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Desert Ants’ Shiny Silver Hair Keeps Them Cool

Silver hair is very cool right now, perhaps nowhere more so than in the desert habitats of silver ants. Researchers say the ants actually deflect heat with the super shiny silver hairs that cover their bodies. The report was published this week in the journal PLOS ONE. 

Your average ant is pretty shiny to begin with, but the rear ends of silver ants (Cataglyphis bombycina) gleam like polished chrome. But they’re more famous for another reason: their ability to withstand ludicrous levels of heat. The ants make their homes in the Sahara and Sinai deserts, where daytime temperatures can reach 122°F. Other desert animals will retreat to cool caves or burrows to wait out the worst of the midday heat, but not the silver ants. As everyone else is bunkering down, workers emerge from the nest and set out to scavenge the bodies of animals that couldn’t stand the heat. 

It’s a pretty terrific strategy, the researchers note in their paper: “By restricting foraging activity to the hottest period of the day, the ants minimize the chances of encountering their most frequent predator—a lizard that ceases all activities when the temperature becomes unbearable.” For a little while every day, the desert becomes an all-you-can-eat carrion buffet. 

Scientists suspected that the ants’ impressive lacquer and their heat resistance were related. A study published last year showed that tiny, triangular hairs all over the ants’ bodies were responsible for the shine, and that those hairs prevented sunlight and heat from ever reaching the insects’ insides. Exactly how the hairs were doing it remained unclear. 

So a new team of researchers took a closer look. They traveled to an ant colony in the sand dunes of Morocco and scooped up workers, then brought them back to the lab. The scientists left half of the ants shiny and hairy, but the other half were given a shave with teeny tiny razors. We are not making this up.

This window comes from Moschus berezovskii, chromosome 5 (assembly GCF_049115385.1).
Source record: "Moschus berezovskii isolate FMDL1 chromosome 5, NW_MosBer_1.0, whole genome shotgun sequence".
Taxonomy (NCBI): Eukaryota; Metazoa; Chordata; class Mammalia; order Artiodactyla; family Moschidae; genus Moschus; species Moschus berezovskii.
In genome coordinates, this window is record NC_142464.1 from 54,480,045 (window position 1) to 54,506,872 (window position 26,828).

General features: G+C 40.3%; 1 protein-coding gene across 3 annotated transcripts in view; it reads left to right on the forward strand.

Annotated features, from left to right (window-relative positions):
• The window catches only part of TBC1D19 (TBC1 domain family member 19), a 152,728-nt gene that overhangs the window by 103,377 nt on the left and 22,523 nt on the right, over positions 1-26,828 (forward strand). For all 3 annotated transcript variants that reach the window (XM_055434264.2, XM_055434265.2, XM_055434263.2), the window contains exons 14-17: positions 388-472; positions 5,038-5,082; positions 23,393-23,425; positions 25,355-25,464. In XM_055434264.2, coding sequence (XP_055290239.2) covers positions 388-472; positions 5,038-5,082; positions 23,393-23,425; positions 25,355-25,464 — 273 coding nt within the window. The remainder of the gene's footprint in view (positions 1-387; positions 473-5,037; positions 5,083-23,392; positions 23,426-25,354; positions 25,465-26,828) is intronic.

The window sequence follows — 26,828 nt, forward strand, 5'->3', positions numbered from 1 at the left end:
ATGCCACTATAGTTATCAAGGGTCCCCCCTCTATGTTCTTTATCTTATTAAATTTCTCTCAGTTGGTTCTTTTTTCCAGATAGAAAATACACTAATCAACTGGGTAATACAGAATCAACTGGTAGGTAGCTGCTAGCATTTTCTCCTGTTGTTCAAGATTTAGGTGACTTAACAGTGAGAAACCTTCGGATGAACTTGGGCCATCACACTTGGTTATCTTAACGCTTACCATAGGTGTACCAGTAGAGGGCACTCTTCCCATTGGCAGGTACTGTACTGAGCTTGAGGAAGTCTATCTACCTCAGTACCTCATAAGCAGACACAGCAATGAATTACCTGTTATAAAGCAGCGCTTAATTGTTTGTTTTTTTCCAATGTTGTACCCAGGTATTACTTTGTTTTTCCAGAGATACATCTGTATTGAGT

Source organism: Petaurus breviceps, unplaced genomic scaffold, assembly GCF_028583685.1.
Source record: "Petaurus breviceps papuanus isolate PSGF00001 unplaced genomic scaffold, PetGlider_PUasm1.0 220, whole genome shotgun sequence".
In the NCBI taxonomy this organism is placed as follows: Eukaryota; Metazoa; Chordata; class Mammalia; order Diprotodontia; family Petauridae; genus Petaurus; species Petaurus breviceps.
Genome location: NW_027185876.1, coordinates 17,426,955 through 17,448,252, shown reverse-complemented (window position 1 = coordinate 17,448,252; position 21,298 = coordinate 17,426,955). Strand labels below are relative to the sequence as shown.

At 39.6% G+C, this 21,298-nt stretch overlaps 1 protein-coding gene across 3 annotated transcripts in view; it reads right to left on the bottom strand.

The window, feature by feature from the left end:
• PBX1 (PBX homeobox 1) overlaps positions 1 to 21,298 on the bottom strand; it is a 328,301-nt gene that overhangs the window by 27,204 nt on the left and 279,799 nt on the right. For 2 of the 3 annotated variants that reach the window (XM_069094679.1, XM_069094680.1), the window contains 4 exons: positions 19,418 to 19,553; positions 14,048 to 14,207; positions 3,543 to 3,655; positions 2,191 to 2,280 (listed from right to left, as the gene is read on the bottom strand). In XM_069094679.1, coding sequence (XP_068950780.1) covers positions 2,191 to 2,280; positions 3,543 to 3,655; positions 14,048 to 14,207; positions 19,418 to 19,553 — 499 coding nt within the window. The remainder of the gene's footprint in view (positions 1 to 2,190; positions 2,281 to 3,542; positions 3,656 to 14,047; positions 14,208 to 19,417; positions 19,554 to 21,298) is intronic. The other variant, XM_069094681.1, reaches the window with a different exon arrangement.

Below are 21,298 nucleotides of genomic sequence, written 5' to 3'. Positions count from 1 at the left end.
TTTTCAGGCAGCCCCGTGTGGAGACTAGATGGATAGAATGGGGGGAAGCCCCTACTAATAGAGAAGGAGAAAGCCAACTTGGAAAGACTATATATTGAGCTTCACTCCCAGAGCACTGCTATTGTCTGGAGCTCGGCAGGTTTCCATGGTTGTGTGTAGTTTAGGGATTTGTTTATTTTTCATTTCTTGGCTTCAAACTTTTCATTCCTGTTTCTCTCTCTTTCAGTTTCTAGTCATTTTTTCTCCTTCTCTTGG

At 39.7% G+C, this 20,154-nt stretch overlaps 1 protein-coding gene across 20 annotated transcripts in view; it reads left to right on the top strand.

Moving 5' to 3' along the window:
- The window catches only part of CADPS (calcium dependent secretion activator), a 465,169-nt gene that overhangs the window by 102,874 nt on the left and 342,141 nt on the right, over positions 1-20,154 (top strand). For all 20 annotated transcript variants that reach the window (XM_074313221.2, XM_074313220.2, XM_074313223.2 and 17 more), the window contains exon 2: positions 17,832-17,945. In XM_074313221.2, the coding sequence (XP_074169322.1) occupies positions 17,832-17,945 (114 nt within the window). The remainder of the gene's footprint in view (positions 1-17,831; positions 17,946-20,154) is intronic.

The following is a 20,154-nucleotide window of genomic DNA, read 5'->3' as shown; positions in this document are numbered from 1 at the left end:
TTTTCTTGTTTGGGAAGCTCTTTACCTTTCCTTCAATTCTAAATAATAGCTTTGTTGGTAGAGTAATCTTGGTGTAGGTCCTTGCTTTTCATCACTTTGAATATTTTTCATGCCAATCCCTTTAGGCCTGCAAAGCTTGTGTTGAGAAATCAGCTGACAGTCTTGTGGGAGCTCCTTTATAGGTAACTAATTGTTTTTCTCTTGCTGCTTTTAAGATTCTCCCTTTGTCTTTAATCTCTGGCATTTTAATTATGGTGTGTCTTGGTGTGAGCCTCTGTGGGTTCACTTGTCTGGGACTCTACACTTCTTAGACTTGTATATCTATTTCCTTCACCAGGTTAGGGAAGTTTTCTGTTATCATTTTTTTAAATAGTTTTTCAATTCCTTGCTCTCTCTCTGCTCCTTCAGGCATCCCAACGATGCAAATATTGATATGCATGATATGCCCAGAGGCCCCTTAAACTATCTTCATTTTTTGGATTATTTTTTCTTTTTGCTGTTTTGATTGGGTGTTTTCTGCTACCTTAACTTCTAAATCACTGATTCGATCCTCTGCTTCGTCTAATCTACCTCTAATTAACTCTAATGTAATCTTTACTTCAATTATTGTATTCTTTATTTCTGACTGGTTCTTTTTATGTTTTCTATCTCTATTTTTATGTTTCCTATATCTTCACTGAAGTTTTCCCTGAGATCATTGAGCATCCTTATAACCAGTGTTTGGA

All of the ants were euthanized and their parts examined under three different kinds of microscopes (scanning electron, transmission electron, and optical). Some of the ants’ bodies were implanted with little rectal thermometers and subjected to high heat from a sunlight simulator. 

SEM and TEM images of ant hair. Image credit: Willot et al.

The researchers found that the triangular shape of the ants’ hair actually created a prism effect, bouncing the light inside each hair in a process called total internal reflection (TIR). The surface of the hair was jagged, which increased the reflection even further. At certain angles, a single hair was able to reflect almost 100 percent of the light aimed at it, making it essentially a long, thin silver mirror. The bodies of hairy ants reflected as much as 10 times more light than those of the ants who had been shaved. Consequently, hairy ants’ bodies were incredibly resistant to heat. In sunlight, they stayed up to 35°F cooler than their bald counterparts. 

Amount of reflectance by hairy and shaved ants. Image Credit: Willot et al.

The silver ants are not the first organisms to use TIR, but they are the first in the desert.